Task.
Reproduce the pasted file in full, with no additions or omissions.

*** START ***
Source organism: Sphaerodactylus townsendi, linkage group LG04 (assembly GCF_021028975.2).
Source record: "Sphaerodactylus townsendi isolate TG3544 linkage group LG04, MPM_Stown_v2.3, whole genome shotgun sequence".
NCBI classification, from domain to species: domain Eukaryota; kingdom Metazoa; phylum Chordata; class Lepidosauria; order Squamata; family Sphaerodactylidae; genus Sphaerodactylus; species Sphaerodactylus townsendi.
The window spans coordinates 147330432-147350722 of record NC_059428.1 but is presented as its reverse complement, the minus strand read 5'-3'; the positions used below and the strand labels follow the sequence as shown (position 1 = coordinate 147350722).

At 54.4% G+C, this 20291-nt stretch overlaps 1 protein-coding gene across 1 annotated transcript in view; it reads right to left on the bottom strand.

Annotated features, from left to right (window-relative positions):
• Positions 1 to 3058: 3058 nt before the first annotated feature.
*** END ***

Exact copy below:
Source organism: Sphaerodactylus townsendi, linkage group LG04 (assembly GCF_021028975.2).
Source record: "Sphaerodactylus townsendi isolate TG3544 linkage group LG04, MPM_Stown_v2.3, whole genome shotgun sequence".
NCBI classification, from domain to species: domain Eukaryota; kingdom Metazoa; phylum Chordata; class Lepidosauria; order Squamata; family Sphaerodactylidae; genus Sphaerodactylus; species Sphaerodactylus townsendi.
The window spans coordinates 147330432-147350722 of record NC_059428.1 but is presented as its reverse complement, the minus strand read 5'-3'; the positions used below and the strand labels follow the sequence as shown (position 1 = coordinate 147350722).

At 54.4% G+C, this 20291-nt stretch overlaps 1 protein-coding gene across 1 annotated transcript in view; it reads right to left on the bottom strand.

Annotated features, from left to right (window-relative positions):
• Positions 1 to 3058: 3058 nt before the first annotated feature.